Asia - Pacific

India allows outsiders to buy land in Kashmir

Interior Ministry announces that anyone can now purchase non-agricultural property in disputed region

Hilal Mir   | 28.10.2020
India allows outsiders to buy land in Kashmir ( Faisal Khan - Anadolu Agency )

SRINAGAR, Jammu and Kashmir 

India on Tuesday made controversial legal changes allowing Indian nationals who are not residents of Jammu and Kashmir to purchase non-agricultural land in the disputed region. 

Until Aug. 5 last year, when India stripped Kashmir of its autonomous status and divided it into two centrally ruled territories, outsiders could not buy property or apply for government jobs. Since then, the Indian government introduced laws that made it easier for outsiders to become residents of the region and eligible for government jobs.

However, authorities had not clarified whether these would definitively allow non-native Indian nationals to buy properties.

On Tuesday, the country's Interior Ministry announced that anyone would now be able to purchase non-agricultural land in Jammu and Kashmir, while farmland could only be transferred or sold to agriculturists, or others if authorized by the government.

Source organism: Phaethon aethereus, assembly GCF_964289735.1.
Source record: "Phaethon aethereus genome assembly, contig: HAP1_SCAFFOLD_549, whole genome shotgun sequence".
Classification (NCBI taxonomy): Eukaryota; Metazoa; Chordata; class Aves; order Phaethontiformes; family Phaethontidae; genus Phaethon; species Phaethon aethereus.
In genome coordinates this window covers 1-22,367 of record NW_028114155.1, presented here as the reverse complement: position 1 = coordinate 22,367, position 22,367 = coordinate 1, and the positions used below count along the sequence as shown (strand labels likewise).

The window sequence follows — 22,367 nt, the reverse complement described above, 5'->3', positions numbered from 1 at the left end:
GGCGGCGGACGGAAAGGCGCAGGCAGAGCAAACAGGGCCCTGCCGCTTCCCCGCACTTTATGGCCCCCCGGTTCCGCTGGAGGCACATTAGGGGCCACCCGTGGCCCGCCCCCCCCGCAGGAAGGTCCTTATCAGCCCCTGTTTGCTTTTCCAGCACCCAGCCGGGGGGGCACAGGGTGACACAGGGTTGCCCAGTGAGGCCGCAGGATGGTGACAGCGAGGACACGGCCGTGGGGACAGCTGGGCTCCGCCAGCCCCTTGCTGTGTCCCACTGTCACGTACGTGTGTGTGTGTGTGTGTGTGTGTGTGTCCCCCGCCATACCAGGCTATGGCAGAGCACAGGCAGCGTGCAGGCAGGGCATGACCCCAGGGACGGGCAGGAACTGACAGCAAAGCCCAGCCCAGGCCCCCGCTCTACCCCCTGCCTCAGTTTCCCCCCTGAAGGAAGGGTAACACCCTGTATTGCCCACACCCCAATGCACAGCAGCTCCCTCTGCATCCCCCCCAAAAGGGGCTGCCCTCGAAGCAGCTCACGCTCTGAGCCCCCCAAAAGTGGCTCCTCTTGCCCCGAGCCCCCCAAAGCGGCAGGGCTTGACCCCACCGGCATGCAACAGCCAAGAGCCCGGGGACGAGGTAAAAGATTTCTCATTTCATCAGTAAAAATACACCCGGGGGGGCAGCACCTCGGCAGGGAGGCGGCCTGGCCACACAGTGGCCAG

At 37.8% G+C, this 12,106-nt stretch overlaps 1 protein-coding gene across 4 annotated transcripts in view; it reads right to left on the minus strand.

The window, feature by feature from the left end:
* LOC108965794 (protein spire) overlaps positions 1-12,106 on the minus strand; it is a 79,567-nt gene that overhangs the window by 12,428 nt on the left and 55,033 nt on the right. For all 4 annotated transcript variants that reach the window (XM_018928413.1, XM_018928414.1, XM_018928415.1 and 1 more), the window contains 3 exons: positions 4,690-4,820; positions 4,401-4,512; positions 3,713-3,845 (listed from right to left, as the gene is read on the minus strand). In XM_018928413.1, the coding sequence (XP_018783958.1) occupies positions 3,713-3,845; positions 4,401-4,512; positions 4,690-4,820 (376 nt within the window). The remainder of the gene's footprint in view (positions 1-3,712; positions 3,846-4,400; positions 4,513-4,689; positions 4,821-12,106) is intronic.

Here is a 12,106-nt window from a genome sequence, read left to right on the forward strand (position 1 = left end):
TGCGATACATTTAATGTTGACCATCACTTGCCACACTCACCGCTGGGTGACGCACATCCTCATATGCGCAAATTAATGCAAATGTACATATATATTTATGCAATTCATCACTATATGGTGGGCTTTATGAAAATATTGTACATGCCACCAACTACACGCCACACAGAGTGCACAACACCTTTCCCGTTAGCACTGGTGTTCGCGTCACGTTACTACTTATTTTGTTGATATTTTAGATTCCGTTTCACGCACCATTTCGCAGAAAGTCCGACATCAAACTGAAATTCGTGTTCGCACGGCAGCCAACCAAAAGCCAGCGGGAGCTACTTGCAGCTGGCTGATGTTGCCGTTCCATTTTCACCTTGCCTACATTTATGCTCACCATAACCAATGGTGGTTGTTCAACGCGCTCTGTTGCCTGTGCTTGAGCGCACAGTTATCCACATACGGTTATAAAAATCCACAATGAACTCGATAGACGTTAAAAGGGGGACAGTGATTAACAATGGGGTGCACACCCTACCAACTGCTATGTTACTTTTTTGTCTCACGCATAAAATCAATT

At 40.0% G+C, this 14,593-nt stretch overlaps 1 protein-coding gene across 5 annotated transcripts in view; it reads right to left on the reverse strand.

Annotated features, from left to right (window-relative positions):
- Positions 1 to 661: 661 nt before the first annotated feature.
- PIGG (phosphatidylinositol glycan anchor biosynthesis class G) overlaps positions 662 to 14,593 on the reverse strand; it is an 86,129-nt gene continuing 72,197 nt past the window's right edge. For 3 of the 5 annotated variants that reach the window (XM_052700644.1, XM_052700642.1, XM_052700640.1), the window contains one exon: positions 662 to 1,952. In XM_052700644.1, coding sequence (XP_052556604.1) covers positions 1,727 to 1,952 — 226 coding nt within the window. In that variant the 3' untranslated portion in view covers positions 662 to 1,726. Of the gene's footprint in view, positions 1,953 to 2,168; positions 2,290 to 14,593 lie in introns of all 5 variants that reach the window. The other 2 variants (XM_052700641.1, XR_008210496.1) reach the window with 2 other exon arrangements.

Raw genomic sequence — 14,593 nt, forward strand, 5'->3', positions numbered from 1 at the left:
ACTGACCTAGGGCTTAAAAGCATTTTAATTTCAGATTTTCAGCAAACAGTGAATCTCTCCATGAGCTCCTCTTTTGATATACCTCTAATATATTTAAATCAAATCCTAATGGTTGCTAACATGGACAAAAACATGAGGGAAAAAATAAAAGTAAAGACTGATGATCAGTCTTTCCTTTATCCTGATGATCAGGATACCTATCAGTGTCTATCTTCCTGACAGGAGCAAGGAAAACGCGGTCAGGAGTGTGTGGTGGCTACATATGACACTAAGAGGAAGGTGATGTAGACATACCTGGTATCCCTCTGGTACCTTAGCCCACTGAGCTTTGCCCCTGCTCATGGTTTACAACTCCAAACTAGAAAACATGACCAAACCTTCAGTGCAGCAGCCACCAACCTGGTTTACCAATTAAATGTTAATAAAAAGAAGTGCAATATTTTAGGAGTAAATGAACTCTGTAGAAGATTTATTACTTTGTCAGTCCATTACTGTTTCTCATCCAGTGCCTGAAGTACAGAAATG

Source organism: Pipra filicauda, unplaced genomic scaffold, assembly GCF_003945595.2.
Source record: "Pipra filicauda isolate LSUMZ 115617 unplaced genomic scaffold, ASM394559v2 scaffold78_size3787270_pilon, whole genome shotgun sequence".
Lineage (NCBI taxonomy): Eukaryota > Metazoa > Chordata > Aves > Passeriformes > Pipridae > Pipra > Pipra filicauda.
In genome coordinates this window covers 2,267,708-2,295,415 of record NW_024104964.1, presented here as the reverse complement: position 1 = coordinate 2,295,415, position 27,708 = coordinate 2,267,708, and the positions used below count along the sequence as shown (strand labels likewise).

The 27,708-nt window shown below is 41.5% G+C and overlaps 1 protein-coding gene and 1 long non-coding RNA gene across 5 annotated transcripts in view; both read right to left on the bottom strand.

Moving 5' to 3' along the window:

Under the new laws, the government also ordered the establishment of an industrial development corporation. The notification read that if the firm was not able to acquire land from private owners, the government could invoke provisions of another law to acquire land on its behalf for undefined "public" purposes.

When autonomy was scrapped last year, both local pro-India and pro-freedom politicians expressed fears that it would open the gates to demographic change in Jammu and Kashmir, the country's only Muslim-majority region.  

Disputed region 

Kashmir, a Muslim-majority Himalayan region, is held by India and Pakistan in parts and claimed by both in full. A small sliver of Kashmir is also held by China.

Since they were partitioned in 1947, New Delhi and Islamabad have fought three wars -- in 1948, 1965, and 1971 -- two of them over Kashmir. Also, in Siachen glacier in northern Kashmir, Indian and Pakistani troops have fought intermittently since 1984. A cease-fire took effect in 2003.

Some Kashmiri groups in Jammu and Kashmir have been fighting against Indian rule for independence, or for unification with neighboring Pakistan.

According to several human rights organizations, thousands have reportedly been killed in the conflict since 1989.

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